Davies Forum Remakes the News

The Davies Forum is back this semester and has several speakers lined up who will share their experience in “Remaking the News”.  The class will explore and learn how citizen journalists have remade the news to benefit citizens, journalists and social movement groups.  In addition, the 15 students enrolled in the class will create a conference and invite speakers from the Bay Area that reflect their interests.

Last spring, USF media studies professor and director of the Resource Center for Cyberculture Studies David Silver taught the Davies Forum class, which delved into the topic of digital literacy.  According to Silver’s blog, www.silverinsf.blogspot.com, his philosophy for Davies students was to “log off before you blog off,” meaning to learn through hands on experimenting before trying to blog and analyze a topic. Silver considers teaching the Davies Forum Digital Literacy class an honor. 

Each year, the opportunity is available for any professor to make a proposal to the committee regardless of his or her department. This year another media studies professor, Dorothy Kidd, will bring her documentary filmmaking experience and media knowledge to the course to tackle the recent surge in citizen journalism.

Kidd said, “The old news model is either dying or morphing.”  She said that we are “on the cusp of new sets of models developing.”  Kidd is optimistic about the transition of the news model because she said the mainstream media has underrepresented women’s groups, the poor and others who have been affected by global poverty.  

The 15 students enrolled in the course will be introducing and documenting the speakers and participating in the conferences.  A final project will be the presentation of a documentary, or another media model, that will discuss new platforms in independent journalism and innovation. 

One advantage of the Davies Forum, Kidd said, is that it allows students who are focused on what they are doing to go into depth in the digital demo portion of the class.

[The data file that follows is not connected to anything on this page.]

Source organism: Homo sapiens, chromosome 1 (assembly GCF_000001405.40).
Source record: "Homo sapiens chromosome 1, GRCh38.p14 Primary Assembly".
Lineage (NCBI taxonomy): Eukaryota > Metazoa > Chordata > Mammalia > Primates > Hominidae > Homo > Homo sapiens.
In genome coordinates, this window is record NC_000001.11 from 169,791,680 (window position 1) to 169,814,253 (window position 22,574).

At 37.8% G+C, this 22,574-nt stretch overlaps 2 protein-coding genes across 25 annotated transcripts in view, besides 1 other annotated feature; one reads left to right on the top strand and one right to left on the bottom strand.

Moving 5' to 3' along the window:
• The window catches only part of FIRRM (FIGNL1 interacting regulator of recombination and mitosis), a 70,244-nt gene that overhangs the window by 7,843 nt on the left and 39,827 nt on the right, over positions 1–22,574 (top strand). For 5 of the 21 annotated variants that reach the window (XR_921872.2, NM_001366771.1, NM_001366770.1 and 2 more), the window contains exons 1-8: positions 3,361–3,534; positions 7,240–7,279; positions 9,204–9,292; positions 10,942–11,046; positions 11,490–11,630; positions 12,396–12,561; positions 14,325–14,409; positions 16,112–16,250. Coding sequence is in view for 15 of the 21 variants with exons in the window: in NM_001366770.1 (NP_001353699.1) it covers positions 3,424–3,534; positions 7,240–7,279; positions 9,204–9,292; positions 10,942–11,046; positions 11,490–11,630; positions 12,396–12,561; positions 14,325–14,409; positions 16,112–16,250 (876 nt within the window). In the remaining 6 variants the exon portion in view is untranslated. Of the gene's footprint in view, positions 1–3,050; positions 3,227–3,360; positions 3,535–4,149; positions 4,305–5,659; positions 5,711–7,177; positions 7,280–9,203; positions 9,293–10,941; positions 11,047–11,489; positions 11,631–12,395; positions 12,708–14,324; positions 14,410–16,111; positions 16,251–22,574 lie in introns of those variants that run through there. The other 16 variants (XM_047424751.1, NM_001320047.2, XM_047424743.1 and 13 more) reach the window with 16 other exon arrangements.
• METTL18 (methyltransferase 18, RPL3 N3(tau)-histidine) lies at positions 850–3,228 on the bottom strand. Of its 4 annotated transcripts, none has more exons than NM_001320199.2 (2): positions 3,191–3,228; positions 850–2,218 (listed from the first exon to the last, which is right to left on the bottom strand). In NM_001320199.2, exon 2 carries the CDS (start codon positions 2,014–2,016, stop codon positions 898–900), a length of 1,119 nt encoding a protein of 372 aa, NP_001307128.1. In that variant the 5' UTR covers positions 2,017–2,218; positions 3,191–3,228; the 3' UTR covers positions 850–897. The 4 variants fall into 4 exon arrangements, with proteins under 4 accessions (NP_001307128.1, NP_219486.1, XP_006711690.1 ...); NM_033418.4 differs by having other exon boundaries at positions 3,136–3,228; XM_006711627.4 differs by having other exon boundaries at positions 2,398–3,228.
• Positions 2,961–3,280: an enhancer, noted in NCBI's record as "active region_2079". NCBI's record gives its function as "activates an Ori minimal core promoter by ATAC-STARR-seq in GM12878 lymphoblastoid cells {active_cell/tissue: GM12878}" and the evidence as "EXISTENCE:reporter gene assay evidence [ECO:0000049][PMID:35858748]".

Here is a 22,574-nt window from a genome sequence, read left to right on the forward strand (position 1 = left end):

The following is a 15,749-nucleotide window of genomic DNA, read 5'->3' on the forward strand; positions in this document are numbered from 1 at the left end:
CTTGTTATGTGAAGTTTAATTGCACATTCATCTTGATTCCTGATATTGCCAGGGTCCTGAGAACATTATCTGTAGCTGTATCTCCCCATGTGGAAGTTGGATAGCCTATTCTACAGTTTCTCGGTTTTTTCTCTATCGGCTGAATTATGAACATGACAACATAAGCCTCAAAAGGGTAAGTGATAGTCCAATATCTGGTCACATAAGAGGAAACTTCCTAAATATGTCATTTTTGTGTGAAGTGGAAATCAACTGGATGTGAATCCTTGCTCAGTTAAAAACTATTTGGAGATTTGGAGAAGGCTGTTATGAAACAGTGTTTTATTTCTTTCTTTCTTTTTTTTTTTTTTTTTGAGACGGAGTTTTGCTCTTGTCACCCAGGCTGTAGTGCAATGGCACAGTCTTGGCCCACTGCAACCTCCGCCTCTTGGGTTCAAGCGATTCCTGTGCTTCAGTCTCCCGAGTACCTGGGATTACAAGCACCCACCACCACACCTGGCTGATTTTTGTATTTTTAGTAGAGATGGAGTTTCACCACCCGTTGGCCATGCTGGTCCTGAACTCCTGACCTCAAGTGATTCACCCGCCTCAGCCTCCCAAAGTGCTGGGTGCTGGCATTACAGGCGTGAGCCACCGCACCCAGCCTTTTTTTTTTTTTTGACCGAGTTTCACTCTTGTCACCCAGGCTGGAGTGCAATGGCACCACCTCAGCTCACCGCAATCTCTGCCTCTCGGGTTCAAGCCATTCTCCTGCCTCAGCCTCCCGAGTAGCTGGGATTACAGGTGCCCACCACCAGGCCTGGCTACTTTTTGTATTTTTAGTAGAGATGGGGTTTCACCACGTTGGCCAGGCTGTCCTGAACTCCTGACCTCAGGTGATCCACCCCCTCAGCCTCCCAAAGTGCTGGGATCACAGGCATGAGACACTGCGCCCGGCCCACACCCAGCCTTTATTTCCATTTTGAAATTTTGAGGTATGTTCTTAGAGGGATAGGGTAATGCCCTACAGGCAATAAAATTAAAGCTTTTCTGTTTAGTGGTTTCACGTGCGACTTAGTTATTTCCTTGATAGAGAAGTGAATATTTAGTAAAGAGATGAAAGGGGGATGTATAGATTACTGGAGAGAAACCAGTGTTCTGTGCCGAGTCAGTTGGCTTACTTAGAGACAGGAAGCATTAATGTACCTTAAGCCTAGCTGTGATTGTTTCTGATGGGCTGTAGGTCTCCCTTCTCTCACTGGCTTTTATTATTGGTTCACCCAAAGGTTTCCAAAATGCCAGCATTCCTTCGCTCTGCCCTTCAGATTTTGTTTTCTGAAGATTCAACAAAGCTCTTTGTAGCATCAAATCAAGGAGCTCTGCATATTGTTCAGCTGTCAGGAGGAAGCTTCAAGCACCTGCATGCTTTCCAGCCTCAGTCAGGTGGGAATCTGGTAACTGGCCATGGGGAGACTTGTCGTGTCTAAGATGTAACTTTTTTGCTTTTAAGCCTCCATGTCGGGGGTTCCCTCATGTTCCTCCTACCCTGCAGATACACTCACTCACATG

Steven Barnett, a former USF student who took the course last spring, said, “I consider the class the most influential and inspiring I have enjoyed in my college experience because of  the relevance of the topic and the intimate setting of our class discussions.”  

Chris Begley, a junior media studies major, described the current Davies Forum class as close-knit.  He said that he knew most of the students and that, while the class is open to students of all majors, most were media studies majors.  Said Begley, “I am excited to hear their (speakers’) opinions of what the news today really looks like.”

While the upcoming entrée of speakers includes representatives from independent media, like Alex Gibney, Jose Vargas and Paul Jay, Begley expressed an interest in hearing from an anchor or personality from a large news network.  

Kidd said that it is important for the students to have an opportunity to participate and select and arrange the speakers for the final conference. “Young people think news is politics and economics,” said Kidd. “It’s also about culture, music, literature…stories that are important to share.”  

The first Davies Forum speaker is Paul Jay, from the Independent World Television and Real News Network.  He will speak on Thursday, Feb. 19.  This event is free and open to the public.

3 thoughts on “Davies Forum Remakes the News

  1. I am working on a paper for this class as we speak. I think it is going to be a difficult but very interesting course! The special lectures are open to everyone, so if you’re interested in any aspect of news, media, politics, etc. they will be open and advertised on USFConnect.

  2. I did the Davies Forum a couple of semesters ago when the topic was “The Future of American Cities” and Corek Cook was the professor. It was sort of a mix of sociology, economics, politics and public policy. Although the subject matter wasn’t always my cup of tea, I did learn a lot about things that most responsible citizens should be at least aware of. And I appreciated the interdisciplinary nature of the course. We’re at a University. Shouldn’t every class be structured like this?

    It seems like more often than not the classes revolve around issues concerning media. Or is it just me?

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